Campus - 15.08.2011 - 00:00 

Between academia and practice

The Social Insurance Law Conference of 23 August 2011 will be a very special event for the Institute for Legal Studies and Legal Practice (IRP-HSG): it will be the 1,000th executive education event organised by the IRP.


15 August 2011. “Domestic economic circumstances are more and more intricate and confusing, and the disturbing impact of the international economy can be felt more and more strongly.” With these words, the Swiss Institute for Administrative Courses (IVK-HSG, today’s IRP-HSG), which was officially established in 1938, tried to attract participants to its first public course – which was run as early as 1936 – on “Cantonal and Municipal Finance”. With success: 110 participants appeared – a goodly number for the times.

The HSG institute with the longest tradition

With today’s wealth of events organised by the Institute (62 in 2010, with over 5,800 participants), the 1,000th event, which will take place in Lucerne on 23 August 2011, will also be a reason for pausing to reflect and for looking back.

From the very beginning, the Institute’s concerns included scientifically founded research and information, the discussion of publicly relevant problems and a practical exchange in a professional world that has constantly become more and more perplexing.

As the HSG’s oldest institute, the IRP quickly achieved a foothold at the level of executive education at university level. It has always made efforts to provide an interface function between academia and practice. In the initial year, courses focused on issues of public administration, i.e. on fields such as fiscal law, construction law, road traffic law, national defence, national supply, land register law, guardianship, municipal law, water pollution control and similar areas. Even in the first few years, there were also courses in French and Italian.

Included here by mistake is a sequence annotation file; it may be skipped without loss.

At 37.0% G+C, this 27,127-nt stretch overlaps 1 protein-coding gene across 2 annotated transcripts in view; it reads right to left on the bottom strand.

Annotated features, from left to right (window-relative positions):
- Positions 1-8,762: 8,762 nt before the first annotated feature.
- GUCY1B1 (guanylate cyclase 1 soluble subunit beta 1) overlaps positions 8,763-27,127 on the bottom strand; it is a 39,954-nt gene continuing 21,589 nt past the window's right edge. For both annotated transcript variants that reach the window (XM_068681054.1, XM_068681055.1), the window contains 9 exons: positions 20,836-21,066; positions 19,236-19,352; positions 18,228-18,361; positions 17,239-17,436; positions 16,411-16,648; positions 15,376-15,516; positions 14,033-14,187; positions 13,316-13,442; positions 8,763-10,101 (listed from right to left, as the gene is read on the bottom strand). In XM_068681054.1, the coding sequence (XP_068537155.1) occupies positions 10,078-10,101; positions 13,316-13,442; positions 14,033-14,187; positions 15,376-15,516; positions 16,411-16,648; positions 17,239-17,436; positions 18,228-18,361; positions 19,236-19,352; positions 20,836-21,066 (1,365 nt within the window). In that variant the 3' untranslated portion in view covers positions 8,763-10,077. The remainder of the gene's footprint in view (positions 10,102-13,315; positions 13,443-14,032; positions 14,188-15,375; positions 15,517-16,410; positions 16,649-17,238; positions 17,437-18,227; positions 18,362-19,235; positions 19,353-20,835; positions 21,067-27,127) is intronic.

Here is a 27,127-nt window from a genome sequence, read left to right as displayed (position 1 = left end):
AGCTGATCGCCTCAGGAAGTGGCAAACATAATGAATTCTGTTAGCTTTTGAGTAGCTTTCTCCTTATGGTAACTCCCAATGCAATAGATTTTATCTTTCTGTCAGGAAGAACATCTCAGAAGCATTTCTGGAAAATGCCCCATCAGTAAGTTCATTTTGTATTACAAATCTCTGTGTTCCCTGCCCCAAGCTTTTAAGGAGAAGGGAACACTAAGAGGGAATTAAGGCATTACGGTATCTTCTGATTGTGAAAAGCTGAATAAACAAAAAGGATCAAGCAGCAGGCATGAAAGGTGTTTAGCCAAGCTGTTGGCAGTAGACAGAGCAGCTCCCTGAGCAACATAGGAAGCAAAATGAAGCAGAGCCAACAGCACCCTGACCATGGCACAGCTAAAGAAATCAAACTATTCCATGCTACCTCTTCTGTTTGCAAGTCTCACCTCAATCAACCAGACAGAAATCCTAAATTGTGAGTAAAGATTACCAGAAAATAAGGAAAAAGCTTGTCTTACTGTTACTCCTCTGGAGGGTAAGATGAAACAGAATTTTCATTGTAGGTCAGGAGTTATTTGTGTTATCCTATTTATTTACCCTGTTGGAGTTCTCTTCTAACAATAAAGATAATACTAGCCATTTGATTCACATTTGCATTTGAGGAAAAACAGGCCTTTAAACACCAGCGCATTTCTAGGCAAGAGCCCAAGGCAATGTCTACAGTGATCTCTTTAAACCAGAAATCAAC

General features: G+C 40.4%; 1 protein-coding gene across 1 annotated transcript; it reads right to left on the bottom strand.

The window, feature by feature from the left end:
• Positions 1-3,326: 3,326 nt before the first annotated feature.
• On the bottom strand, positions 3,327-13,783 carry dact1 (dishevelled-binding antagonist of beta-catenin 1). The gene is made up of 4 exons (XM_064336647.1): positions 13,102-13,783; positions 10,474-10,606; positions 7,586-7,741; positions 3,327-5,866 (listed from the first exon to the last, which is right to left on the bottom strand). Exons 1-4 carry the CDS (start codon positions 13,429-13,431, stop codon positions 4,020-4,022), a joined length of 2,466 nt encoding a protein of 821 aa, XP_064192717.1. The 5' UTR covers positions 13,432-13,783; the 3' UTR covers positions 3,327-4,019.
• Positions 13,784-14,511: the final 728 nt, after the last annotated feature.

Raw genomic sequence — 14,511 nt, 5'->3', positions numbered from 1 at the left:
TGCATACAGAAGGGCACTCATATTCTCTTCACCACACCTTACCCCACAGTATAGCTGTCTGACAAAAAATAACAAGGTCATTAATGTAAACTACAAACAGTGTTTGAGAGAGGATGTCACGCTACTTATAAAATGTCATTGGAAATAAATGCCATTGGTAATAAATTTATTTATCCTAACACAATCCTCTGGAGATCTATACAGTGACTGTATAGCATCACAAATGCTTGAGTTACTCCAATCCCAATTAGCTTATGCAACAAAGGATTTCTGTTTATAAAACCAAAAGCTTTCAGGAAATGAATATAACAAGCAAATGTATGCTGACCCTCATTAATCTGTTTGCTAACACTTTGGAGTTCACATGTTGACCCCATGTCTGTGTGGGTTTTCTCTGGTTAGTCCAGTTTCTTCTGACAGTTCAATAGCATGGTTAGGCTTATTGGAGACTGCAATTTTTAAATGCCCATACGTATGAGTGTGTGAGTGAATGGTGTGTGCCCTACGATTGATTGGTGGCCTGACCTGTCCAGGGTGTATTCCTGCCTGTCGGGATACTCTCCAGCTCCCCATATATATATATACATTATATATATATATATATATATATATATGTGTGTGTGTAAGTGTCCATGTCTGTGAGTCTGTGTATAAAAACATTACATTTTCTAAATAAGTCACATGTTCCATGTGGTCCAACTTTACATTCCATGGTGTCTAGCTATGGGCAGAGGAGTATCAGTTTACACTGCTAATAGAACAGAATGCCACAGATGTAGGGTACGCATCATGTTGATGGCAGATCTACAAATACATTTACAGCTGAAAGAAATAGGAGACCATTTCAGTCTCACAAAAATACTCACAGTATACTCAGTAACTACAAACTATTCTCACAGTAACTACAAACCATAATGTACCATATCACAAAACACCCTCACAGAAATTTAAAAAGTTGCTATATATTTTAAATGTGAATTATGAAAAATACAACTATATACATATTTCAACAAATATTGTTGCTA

Growing range of subject matter

The range of courses in terms of subject matter grew in proportion to the Institute itself; courses were offered on criminal law, marital law and inheritance law, as well as on contract and company law. In 1960, a course on psychological hygiene attracted more than 200 participants. Time and again, courses homed in on very specific issues, such as “Practical questions concerning the cultivation of the appearance of a locality” (1975) or “The practice of proportionate road-funding by residents” (1980) – both courses were run twice. In addition, intensive seminars that usually last several days and are limited to about 30 participants, have been a regular feature for many years.

A look back on the long list of events run in the past 75 years, which were of long-term benefit for academia and practice in the form of numerous conference volumes, provides a good overview of the most urgent issues and building sites in the Swiss legal landscape over the course of time.

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